Reflections on Kevan’s Story (Part 3)

Kevan MartinHope you’ve been following Part 1 and Part 2 of my reflections on Kevan’s Story. I’ve been highlighting some of the processes occurring in Kevan’s recovery.

We’ve seen changes in his thinking and behaviours, and followed the lifestyle changes that Kevan made. We’ve seen how Kevan’s confidence in himself has grown over time and as the changes have occurred.

What is absolutely clear is that this recovery process was driven by Kevan. It was something he did, not something that was given to him by someone else. In fact, he spent many years in and out of a psychiatric hospital and no one suggested to him that he had a drinking problem. When he did meet with a drug and alcohol counsellor, the advice he was given was nonsensical!

The help Kevan received from a vicar –  a discussion at a time when Kevan was distraught – created a moment of clarity and triggered a whole series of new thoughts in Kevin’s mind. It helped him move along his journey in a series of leaps and bounds. Still a long way to go though, but these words really helped Kevan (and remember he is not a religious or spiritual person).

It’s amazing how what you might think is a little thing can have such an impact. At the same time, we must appreciate it wasn’t just the words that mattered, but the fact that someone spent some time with Kevan. Someone cared about him and showed him  love. Someone appreciated what he was going through and showed empathy.

I cannot emphasise to you enough how important these factors are to a recovering person.

Anyway, Kevan stopped using Antabuse two years after stopping drinking, knowing he could now move forward without this form of support. Some months later, he started to reflect on:

“… how I had tried and failed to find a service that would help me with my personal needs when I was trying to stop drinking. I had met so many people along my journey who had similar needs and who had found that AA did not suit them. The kind of service we all needed did not exist – at least where we lived – so I thought to myself, ‘Why can’t I develop such a service?’”

So, Kevan invited people he knew with alcohol problems to join a support group which met in his living room. “Word of mouth ensured that my home was soon packed with people I had met throughout my years of spinning through the revolving door of treatment.”

When the group got too big for his home, he started knocking on the door of local service providers to access a meeting place. After what seemed like an eternity, he obtained suitable premises. Kevan also set up a charity (NERAF), which again was a problematical process. However, Kev overcame these obstacles – and as for money to run the support groups, he used his unemployment benefit!

News travelled fast and it wasn’t long before treatment workers were knocking at his door and later commissioners. And over time, NERAF grew and grew until it was offering peer mentoring, recovery coaching, group sessions and a range of other services to help people find recovery across the north-east of England. Now, NERAF has nearly 100 staff and volunteers and offers 50 support groups across the patch.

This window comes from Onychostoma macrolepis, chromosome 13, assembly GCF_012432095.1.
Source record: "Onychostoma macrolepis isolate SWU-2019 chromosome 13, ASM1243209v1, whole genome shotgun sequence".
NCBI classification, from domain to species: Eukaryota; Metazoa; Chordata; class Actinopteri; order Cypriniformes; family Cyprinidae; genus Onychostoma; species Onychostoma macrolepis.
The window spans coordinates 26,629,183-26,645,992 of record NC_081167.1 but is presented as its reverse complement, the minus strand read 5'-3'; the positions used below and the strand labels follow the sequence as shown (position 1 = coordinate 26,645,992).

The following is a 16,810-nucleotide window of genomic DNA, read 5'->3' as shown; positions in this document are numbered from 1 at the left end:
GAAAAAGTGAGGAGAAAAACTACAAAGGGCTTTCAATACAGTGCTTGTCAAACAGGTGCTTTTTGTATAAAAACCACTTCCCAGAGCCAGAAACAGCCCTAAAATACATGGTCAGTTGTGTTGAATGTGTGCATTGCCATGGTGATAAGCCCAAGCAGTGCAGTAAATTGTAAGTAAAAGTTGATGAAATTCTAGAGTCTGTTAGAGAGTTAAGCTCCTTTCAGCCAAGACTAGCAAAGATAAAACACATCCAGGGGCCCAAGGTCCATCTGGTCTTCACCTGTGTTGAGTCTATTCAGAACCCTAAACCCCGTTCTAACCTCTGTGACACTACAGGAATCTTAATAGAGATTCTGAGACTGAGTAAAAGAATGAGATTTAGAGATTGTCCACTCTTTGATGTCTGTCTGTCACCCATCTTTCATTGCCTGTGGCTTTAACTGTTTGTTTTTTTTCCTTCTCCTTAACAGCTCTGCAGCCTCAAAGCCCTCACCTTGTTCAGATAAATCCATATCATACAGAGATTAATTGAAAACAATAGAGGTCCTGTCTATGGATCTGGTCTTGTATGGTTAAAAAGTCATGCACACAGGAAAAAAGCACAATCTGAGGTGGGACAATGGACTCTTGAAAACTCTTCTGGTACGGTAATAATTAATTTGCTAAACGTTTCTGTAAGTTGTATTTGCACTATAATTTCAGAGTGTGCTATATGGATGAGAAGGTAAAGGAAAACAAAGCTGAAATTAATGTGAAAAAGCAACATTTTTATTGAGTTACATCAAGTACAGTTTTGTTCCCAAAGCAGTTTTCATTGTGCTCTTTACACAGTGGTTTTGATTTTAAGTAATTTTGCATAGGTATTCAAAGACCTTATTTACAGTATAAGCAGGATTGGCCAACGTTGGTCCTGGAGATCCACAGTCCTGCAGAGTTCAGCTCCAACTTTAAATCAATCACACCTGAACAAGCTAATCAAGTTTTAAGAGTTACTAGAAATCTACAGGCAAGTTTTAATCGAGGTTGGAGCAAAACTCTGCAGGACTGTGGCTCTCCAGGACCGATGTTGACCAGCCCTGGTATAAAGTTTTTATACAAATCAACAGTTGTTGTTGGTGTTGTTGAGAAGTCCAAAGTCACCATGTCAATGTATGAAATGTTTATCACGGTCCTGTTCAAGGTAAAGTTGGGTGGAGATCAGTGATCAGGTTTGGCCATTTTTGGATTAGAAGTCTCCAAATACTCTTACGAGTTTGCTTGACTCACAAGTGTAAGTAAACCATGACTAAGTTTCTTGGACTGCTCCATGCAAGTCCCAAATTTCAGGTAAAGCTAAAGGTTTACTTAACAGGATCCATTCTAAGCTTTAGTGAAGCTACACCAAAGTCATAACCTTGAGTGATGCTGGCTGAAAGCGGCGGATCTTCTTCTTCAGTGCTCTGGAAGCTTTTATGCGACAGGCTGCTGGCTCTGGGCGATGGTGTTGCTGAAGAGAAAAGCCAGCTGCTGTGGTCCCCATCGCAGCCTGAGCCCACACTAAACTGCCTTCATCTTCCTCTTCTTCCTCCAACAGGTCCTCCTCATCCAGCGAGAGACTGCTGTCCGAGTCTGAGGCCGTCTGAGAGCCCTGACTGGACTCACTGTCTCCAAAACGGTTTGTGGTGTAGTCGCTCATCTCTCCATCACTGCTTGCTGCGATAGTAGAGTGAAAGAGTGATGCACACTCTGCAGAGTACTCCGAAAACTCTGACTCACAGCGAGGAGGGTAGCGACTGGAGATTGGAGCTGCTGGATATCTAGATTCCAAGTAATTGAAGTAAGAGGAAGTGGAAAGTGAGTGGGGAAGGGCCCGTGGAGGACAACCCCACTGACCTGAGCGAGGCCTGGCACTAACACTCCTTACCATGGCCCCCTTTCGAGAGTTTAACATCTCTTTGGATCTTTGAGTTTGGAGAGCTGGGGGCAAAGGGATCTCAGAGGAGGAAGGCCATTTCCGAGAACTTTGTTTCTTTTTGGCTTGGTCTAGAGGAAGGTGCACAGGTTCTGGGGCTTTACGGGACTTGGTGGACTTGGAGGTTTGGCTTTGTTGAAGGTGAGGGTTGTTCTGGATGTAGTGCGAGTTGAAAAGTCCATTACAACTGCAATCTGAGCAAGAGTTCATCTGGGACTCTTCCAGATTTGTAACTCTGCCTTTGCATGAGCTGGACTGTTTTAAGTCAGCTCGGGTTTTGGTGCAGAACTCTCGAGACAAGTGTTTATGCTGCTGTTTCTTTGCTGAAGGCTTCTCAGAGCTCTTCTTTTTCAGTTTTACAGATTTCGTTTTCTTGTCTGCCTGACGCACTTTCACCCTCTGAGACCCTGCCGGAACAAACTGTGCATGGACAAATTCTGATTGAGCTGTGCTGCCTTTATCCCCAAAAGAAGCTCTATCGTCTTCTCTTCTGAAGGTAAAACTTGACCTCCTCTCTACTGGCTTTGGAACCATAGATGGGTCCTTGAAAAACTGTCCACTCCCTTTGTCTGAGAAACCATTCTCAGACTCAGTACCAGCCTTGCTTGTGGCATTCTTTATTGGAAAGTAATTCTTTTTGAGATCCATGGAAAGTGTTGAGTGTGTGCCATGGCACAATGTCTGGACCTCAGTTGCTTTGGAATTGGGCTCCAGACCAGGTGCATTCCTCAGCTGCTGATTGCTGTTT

Not bad for someone who everyone gave up on – “No hope,” “He’s a loser and will never be any good,” “He’ll never change.”

However, what about Kevan’s personal life. Well, that has changed in an amazing way. He is now very close with his family and I loved the bit that Kev describes where after he refused wine his sister said, “Fucking hell, I never thought I would ever hear you say that, but we are all proud of you for sorting yourself out.”

And then something that teared me right up:

“Three years ago, I was at work in a meeting when my Admin knocked and came in to tell me that someone wanted to see me. I replied, “I’m in a meeting. Who is it?” She replied, “It’s your daughter, Sarah.” I ran out of the office and there she was in front of me. We cuddled and cried together. It had taken 16 years, but there she was. Sarah had seen me on the local news a few days earlier and found out that I was actually alive. We have a great relationship now, making up for lost time and just recently she gave birth to my first grandchild, Benjamin David.”

And one more piece of the recovery jigsaw (as Kevan calls it) fell into place when he “re-met” Ann on Facebook, many years after they had stop going out together. They fell in love and will get married in the not-too-distrant future. And Kev thinks the world of Ann’s son, Aidan!

To me, this is an amazing Story. It shows what can be achieved in recovery. But it also shows that you have to work the journey to get there… and it can be hard work.

Kevan, I can’t wait to meet you, mate… and the family. For all of you out there, PLEASE read Kevan’s Story in our Stories section.

I leave the last words with Kevan:

“It is fantastic to know that I set up NERAF from nothing, starting as a support group in my flat and employing people that wouldn’t usually been given the opportunity. Knowing that we have made a difference to so many lives puts a big smile on my face.

“I now have a fantastic career ahead of me, a loving family supporting me, and my lovely lady Ann by my side. Now that’s Recovery and I’m the happiest man in the world! If I can do it, YOU CAN!”